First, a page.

First, the RD found that the Players’ participation on the football team constituted “valuable services” to the University. He noted that the University’s football program generated approximately $235 million in revenue between 2003 and 2012 through ticket sales, television contracts, merchandise sales, and licensing agreements. According to the RD, the University “was able to utilize this economic benefit provided by the services of its football team in any manner it chose.” The RD also reasoned that the Players’ services have resulted in a winning football program, which has had an “immeasurable positive impact” on alumni giving and the number of applicants for enrollment at the University.

Second, in the RD’s view, the “tender” that each Player was required to sign before the beginning of each scholarship period served “as an employment contract.” The tender is a document providing detailed information about the duration of the scholarship and the conditions under which scholarship funds are to be provided. Noting that the National Collegiate Athletic Association (“NCAA”) prohibits student athletes from receiving additional compensation or otherwise profiting from their athletic ability and reputation, the RD concluded that “the scholarship players are truly dependent on their scholarships to pay for basic necessities, including food and shelter,” making the tender all the more akin to an employment contract.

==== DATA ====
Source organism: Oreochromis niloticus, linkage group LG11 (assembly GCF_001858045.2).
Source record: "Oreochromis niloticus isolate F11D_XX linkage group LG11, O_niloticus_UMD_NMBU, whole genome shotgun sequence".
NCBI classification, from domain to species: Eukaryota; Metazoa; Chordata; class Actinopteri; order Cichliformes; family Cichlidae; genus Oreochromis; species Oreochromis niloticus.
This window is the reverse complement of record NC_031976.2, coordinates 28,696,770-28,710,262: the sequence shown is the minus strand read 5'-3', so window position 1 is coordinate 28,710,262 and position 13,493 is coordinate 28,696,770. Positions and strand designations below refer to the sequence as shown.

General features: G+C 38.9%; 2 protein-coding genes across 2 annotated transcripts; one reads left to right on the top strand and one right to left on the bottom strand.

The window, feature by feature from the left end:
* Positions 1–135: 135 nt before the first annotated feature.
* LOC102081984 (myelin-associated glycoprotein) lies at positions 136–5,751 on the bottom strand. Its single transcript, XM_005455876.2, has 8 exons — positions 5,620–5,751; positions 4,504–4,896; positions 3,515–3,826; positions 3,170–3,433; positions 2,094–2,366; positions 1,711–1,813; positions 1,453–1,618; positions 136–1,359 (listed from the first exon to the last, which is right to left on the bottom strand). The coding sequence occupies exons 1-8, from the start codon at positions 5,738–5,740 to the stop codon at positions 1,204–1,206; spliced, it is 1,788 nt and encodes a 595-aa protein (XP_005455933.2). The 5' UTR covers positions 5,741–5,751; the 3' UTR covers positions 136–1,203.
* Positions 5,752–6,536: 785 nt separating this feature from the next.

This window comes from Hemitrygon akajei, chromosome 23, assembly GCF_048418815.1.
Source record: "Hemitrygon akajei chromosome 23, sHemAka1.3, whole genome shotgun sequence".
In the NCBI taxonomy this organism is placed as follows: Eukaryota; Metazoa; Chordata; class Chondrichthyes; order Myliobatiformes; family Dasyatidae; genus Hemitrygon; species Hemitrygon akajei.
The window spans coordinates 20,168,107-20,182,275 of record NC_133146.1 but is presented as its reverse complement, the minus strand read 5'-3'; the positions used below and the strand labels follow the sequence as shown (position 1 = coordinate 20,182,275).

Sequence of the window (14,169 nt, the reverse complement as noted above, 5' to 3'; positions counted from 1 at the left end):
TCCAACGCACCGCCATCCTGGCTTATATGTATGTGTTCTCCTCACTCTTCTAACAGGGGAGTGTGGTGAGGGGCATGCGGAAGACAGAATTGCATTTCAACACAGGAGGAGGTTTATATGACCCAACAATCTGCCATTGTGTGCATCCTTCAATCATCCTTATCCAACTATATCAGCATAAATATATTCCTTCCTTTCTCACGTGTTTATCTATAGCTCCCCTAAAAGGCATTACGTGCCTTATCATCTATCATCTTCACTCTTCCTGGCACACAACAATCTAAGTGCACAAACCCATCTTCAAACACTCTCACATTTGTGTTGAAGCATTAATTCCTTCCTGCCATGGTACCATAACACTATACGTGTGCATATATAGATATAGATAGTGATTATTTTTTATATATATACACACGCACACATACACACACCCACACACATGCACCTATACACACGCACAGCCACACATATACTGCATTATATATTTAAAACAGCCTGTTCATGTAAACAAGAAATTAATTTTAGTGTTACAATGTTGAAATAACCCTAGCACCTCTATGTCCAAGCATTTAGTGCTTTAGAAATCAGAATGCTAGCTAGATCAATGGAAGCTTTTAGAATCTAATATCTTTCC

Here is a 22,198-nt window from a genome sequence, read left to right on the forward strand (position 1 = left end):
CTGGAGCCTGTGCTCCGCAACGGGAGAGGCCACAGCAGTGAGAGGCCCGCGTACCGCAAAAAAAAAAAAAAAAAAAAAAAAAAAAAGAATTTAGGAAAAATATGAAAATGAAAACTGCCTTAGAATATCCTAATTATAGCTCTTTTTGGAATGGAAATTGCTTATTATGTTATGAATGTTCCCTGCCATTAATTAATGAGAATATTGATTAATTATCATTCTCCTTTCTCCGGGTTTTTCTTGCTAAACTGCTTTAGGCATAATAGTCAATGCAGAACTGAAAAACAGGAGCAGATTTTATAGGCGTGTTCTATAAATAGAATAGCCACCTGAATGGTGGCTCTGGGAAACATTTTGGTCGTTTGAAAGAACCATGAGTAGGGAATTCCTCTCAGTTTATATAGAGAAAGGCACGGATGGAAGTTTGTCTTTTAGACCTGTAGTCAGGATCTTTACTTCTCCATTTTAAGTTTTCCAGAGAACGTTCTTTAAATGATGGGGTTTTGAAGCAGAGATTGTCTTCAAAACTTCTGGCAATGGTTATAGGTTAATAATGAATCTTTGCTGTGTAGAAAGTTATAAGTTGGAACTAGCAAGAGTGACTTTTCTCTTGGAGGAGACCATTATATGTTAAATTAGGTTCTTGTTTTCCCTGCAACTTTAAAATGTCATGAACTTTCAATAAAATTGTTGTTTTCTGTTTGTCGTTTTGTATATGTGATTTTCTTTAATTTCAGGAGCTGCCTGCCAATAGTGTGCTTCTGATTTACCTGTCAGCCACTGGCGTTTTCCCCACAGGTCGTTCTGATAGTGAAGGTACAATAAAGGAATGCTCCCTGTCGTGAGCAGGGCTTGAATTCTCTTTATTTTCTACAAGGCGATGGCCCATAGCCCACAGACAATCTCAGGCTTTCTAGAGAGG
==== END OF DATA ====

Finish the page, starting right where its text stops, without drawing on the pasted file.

Third, the RD determined that the Players perform their services under the University’s “strict and exacting control” throughout the entire year. In particular, the RD found that the University requires the Players: (a) to commit 50-60 hours per week to football-related activities during a six-week training camp prior to the academic year; (b) to commit 40-50 hours per week to football-related activities during the “football season” portion of the academic year, despite NCAA rules purporting to limit such activities to 20 hours per week once the academic year begins; and (c) to abide by restrictions governing numerous aspects of their personal lives, including, among other things, their living arrangements, outside employment, and off-campus travel.

Fourth, according to the RD, “it is clear that the scholarships the players receive is compensation for the athletic services they perform throughout the calendar year, but especially during the regular season and postseason.” In this regard, the RD noted that “while it is true that the players do not receive a paycheck in the traditional sense, they nonetheless receive a substantial economic benefit for playing football” in the form of “tuition, fees, room, board, and books for up to five years.” The monetary value of these scholarships, the RD found, was as much as $76,000 per year – and in excess of $250,000 in the aggregate – for many of the Players.